India is home to the largest number of malnourished children in the world, a report said today, advocating that the country needs to frame policies with a focus on reducing health and social inequities.
“Over the decade (2005-15), there has been an overall reduction in the infant mortality rate and under-five mortality rate in India, yet the country is housing about 50 per cent of undernourished children of the world,” said the joint study by Assocham and EY.
The report found that towards the end of 2015, 40 per cent of the Indian children were undernourished.
On the other hand, it pointed out that urban India is faced with the challenge of over nutrition.
India is ranked as the third most obese nation in the world after the US and China and also the diabetes capital of the world, with about 69.2 million people living with it as per the 2015 data by World Health Organisation, said the report.
“About 37 per cent of our under-five children are underweight, 39 per cent are stunted (low height-for-age), 21 per cent are wasted (low weight-for-height) and 8 per cent are severely acutely malnourished,” said the study.
While the percentage of stunted children under five reduced from 48 per cent in 2005-06 to 39 per cent in 2015-16, the percentage of children who are wasted increased slightly from 19.8 per cent to 21 per cent, according to the report.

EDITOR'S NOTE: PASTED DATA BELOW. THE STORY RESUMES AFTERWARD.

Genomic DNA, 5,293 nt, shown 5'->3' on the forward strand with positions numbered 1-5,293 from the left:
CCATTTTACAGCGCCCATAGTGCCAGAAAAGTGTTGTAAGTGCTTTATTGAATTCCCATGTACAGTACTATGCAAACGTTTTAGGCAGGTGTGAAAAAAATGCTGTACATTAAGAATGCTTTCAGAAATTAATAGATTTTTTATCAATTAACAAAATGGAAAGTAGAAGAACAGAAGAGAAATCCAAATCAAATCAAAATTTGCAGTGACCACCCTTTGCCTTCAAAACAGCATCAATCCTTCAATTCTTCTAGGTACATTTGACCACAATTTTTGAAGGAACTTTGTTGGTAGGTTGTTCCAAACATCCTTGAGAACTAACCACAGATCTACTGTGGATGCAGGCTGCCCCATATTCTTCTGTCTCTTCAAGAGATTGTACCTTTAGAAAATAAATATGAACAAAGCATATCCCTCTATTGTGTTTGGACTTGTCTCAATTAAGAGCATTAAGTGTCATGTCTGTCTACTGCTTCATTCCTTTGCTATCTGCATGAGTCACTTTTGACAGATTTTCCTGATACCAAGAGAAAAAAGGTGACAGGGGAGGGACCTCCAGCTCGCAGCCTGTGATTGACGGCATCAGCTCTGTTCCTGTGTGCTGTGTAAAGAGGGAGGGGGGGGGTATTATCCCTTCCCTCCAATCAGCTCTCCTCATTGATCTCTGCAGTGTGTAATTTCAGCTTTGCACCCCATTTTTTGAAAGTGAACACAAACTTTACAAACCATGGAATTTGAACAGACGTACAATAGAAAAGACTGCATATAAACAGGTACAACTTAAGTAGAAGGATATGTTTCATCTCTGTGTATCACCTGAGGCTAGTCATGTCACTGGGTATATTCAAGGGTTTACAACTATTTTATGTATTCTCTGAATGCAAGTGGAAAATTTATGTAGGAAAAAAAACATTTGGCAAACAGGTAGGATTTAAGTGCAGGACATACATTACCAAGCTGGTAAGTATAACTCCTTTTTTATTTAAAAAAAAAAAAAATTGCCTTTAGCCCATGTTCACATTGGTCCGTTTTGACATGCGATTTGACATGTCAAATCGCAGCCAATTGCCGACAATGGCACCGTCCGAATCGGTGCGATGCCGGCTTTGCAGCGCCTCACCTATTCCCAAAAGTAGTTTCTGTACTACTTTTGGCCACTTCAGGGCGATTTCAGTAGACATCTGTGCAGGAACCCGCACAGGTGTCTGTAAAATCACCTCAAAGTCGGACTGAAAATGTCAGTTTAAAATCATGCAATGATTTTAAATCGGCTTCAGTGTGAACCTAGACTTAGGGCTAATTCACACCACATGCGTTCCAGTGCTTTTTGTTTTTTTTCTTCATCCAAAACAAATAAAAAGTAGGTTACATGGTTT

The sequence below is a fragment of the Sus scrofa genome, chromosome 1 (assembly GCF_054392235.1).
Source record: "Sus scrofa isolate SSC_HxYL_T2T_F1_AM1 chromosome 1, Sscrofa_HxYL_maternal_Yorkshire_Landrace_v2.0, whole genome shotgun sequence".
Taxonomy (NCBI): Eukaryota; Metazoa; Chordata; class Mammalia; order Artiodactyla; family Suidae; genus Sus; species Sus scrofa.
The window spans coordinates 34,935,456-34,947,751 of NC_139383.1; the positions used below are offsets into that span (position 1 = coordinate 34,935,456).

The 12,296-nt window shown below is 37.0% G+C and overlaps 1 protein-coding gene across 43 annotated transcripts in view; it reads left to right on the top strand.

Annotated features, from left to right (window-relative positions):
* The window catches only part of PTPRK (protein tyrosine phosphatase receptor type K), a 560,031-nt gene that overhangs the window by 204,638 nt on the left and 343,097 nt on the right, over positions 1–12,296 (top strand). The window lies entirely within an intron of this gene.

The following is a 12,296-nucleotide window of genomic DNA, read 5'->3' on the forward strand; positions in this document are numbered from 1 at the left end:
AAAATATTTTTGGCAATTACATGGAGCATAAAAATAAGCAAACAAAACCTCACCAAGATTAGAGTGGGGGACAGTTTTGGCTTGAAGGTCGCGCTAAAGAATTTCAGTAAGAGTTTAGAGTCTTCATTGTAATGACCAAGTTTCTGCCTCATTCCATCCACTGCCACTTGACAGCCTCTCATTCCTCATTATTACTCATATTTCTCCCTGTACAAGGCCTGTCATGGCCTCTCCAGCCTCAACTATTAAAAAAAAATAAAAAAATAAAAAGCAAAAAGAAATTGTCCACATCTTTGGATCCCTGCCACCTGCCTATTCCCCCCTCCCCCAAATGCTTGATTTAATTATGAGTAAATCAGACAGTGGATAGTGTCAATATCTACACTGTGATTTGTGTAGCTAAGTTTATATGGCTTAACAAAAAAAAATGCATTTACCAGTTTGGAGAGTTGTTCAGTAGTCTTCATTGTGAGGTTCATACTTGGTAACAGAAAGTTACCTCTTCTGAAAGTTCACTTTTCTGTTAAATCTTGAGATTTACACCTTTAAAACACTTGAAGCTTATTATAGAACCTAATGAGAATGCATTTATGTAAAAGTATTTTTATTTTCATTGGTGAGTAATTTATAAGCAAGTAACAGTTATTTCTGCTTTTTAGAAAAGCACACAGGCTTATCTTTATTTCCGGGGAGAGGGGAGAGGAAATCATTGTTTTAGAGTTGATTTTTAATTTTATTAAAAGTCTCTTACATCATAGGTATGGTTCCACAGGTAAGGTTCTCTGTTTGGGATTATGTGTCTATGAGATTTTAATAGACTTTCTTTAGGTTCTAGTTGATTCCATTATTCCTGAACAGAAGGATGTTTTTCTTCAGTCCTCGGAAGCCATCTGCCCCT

Moreover, the prevalence of underweight children was higher (38 per cent) in rural areas compared to urban cities (29 per cent).
“Only about 10 per cent children under the age 6-23 months were reported to receive an adequate diet. This inequality in access is accentuated by the stark state level disparity in nutritional status,” observed the study findings.
In the age bracket of 1-5 years, the prevalence of underweight children ranged from 42 per cent in Jharkhand, followed by Bihar, MP and UP with 37 per cent, 36 per cent and 34.1 per cent respectively, to 14.1 per cent in Manipur.
The report found that the prevalence of stunting ranged from 50.4 per cent in UP to 19.4 per cent in Kerala. Arunachal Pradesh had the highest levels of wasting at 19 per cent and Sikkim had the lowest level with 5 per cent.
“The policies need to focus on reducing health and social inequities within populations, raising educational attainment and providing WASH facilities as well as secured jobs to ensure access to services. Programmes and policies that aim to address this nutrition burden present a double-win situation,” said the report in its recommendations.
India continues to consume non-nutritious, non-balanced food either in the form of under nutrition, over nutrition or micronutrient deficiencies, according to the report.
It said the availability of nutritious food in markets plays an equally significant role in motivating the community to make the right choices.